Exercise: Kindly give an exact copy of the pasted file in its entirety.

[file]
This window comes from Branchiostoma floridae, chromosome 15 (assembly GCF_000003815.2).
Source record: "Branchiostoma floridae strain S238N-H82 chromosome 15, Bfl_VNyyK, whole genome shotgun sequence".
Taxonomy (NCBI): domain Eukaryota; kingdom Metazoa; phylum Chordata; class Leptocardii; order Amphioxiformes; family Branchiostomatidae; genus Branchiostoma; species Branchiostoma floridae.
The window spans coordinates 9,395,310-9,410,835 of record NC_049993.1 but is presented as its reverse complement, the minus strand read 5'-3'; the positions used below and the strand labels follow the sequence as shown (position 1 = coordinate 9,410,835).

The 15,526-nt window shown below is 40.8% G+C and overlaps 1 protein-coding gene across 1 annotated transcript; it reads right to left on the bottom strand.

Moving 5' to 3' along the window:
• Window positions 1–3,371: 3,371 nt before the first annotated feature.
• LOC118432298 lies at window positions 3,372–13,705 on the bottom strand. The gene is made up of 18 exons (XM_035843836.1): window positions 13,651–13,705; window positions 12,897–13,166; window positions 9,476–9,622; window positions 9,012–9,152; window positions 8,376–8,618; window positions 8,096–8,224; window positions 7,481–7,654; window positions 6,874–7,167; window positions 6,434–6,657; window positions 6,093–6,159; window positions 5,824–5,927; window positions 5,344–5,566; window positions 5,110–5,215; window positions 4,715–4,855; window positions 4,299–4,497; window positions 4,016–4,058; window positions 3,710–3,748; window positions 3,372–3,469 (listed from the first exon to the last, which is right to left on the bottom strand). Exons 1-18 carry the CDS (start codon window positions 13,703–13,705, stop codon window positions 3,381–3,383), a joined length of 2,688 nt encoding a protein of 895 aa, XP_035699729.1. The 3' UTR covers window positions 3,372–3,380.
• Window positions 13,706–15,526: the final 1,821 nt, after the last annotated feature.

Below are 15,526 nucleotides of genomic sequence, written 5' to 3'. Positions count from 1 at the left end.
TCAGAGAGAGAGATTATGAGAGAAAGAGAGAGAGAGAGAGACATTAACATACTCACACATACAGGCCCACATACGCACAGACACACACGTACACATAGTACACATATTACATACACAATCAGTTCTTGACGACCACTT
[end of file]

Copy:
This window comes from Branchiostoma floridae, chromosome 15 (assembly GCF_000003815.2).
Source record: "Branchiostoma floridae strain S238N-H82 chromosome 15, Bfl_VNyyK, whole genome shotgun sequence".
Taxonomy (NCBI): domain Eukaryota; kingdom Metazoa; phylum Chordata; class Leptocardii; order Amphioxiformes; family Branchiostomatidae; genus Branchiostoma; species Branchiostoma floridae.
The window spans coordinates 9,395,310-9,410,835 of record NC_049993.1 but is presented as its reverse complement, the minus strand read 5'-3'; the positions used below and the strand labels follow the sequence as shown (position 1 = coordinate 9,410,835).

The 15,526-nt window shown below is 40.8% G+C and overlaps 1 protein-coding gene across 1 annotated transcript; it reads right to left on the bottom strand.

Moving 5' to 3' along the window:
• Window positions 1–3,371: 3,371 nt before the first annotated feature.
• LOC118432298 lies at window positions 3,372–13,705 on the bottom strand. The gene is made up of 18 exons (XM_035843836.1): window positions 13,651–13,705; window positions 12,897–13,166; window positions 9,476–9,622; window positions 9,012–9,152; window positions 8,376–8,618; window positions 8,096–8,224; window positions 7,481–7,654; window positions 6,874–7,167; window positions 6,434–6,657; window positions 6,093–6,159; window positions 5,824–5,927; window positions 5,344–5,566; window positions 5,110–5,215; window positions 4,715–4,855; window positions 4,299–4,497; window positions 4,016–4,058; window positions 3,710–3,748; window positions 3,372–3,469 (listed from the first exon to the last, which is right to left on the bottom strand). Exons 1-18 carry the CDS (start codon window positions 13,703–13,705, stop codon window positions 3,381–3,383), a joined length of 2,688 nt encoding a protein of 895 aa, XP_035699729.1. The 3' UTR covers window positions 3,372–3,380.
• Window positions 13,706–15,526: the final 1,821 nt, after the last annotated feature.

Below are 15,526 nucleotides of genomic sequence, written 5' to 3'. Positions count from 1 at the left end.
TCAGAGAGAGAGATTATGAGAGAAAGAGAGAGAGAGAGAGACATTAACATACTCACACATACAGGCCCACATACGCACAGACACACACGTACACATAGTACACATATTACATACACAATCAGTTCTTGACGACCACTT